It is an exciting time to be a car fan. Or a technology fan. Or just a person who uses cars and technology begrudgingly to exist within human society. Seeing new cars and innovative features emerge to either thrive or veer into the ditch of history is like watching newly hatched turtles rush for the sea. We are one million percent unaware of which ones will be around for the next 100 years. 🐢
🔋 🔩Chevy's Blazer is getting an electric rebirth, like Frankenstein's monster but with batteries instead of neck bolts. The latest from GM's Ultium platform, the 2024 Blazer EV will feature 557 horsepower, a 320-mile battery range, and a crimson-clad interior packed with technology. Two interesting mentions were GM's hands-free highway driving system and the MyChevy app, enabling drivers to map out routes to find charging stations.
Using an app to map out routes while your hands-free vehicle cruises down the highway is a distracted driving citation explanation we did NOT see coming.
🚙 😎Hyundai wants to keep car culture worth nerding out about well into the electric future. Two vehicle concepts called "rolling labs" have the company bringing some classic feel into a market that looks more like flightless spaceships by the day. The N Vision 74 is modeled after a never-released concept car from 1974. The RN22e is a custom body version of the company's new Ioniq 6.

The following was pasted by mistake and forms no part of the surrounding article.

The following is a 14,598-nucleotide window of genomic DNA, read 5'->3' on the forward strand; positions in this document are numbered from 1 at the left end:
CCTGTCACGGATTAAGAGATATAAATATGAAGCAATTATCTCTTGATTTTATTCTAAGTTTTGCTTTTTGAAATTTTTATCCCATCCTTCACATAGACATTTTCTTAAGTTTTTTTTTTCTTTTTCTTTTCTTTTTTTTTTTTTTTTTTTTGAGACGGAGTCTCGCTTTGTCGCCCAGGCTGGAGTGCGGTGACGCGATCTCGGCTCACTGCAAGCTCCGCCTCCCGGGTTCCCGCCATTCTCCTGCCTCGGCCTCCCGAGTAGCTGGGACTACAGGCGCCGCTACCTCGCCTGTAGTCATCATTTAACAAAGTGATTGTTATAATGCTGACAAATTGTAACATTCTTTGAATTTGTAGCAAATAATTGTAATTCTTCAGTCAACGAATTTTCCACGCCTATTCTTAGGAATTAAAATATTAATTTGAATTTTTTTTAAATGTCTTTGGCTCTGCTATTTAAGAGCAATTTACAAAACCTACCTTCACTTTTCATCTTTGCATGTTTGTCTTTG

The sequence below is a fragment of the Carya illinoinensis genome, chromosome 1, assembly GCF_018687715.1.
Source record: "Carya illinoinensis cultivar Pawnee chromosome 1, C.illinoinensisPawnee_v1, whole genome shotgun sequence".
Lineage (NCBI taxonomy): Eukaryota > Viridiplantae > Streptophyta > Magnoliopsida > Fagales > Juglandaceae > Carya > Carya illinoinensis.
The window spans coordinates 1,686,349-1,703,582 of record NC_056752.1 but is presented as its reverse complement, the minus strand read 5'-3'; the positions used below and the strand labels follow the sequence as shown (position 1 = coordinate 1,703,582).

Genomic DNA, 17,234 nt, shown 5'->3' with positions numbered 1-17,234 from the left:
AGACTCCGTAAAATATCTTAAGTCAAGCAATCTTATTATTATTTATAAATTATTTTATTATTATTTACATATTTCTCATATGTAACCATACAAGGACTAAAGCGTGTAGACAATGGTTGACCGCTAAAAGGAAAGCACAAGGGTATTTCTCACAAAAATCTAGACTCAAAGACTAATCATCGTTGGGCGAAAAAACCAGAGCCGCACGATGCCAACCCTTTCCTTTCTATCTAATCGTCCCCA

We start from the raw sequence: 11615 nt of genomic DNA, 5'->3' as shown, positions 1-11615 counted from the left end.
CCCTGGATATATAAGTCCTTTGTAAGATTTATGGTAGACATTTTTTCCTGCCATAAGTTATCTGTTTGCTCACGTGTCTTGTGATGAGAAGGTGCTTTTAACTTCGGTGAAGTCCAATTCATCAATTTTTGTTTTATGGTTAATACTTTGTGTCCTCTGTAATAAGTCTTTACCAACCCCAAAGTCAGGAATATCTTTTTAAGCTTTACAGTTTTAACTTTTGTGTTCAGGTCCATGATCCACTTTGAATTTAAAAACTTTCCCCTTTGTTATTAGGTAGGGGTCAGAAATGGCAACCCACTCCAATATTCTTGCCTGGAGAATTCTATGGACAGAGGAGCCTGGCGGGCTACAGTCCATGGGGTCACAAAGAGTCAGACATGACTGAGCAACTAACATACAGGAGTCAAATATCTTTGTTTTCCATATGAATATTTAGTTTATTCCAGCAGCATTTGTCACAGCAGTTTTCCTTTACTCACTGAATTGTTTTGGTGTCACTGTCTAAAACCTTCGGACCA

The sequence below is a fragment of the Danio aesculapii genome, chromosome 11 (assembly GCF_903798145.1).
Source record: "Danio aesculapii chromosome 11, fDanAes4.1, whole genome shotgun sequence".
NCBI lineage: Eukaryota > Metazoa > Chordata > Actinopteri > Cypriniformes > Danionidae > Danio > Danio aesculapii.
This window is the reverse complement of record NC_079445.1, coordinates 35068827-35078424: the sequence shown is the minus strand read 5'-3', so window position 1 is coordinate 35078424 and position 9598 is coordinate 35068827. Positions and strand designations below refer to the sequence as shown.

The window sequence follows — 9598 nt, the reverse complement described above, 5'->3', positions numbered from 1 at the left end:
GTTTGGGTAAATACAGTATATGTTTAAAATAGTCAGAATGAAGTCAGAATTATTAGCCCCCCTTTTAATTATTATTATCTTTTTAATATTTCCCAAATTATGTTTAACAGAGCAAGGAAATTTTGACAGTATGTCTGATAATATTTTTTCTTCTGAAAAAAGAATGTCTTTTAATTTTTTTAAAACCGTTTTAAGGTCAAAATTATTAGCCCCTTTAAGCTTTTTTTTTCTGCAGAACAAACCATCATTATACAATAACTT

🚚 🤝Toyota is teaming up with Daihatsu and Suzuki to produce electric vans and light-duty trucks. The team-up's goal is to promote wider EV adoption and develop vehicles for the mass market. Only about 580 vehicles will be produced and used to transport goods between Tokyo and Fukushima.
TL:DR — A high-ranking S. Korean-based auto park maker is pulling a divide and conquer, while SK Group, the 2nd largest individually controlled S. Korean conglomerate, invests in safe chargers for apartment buildings. Each move feels like an investment in being key players in the global shift toward electrification.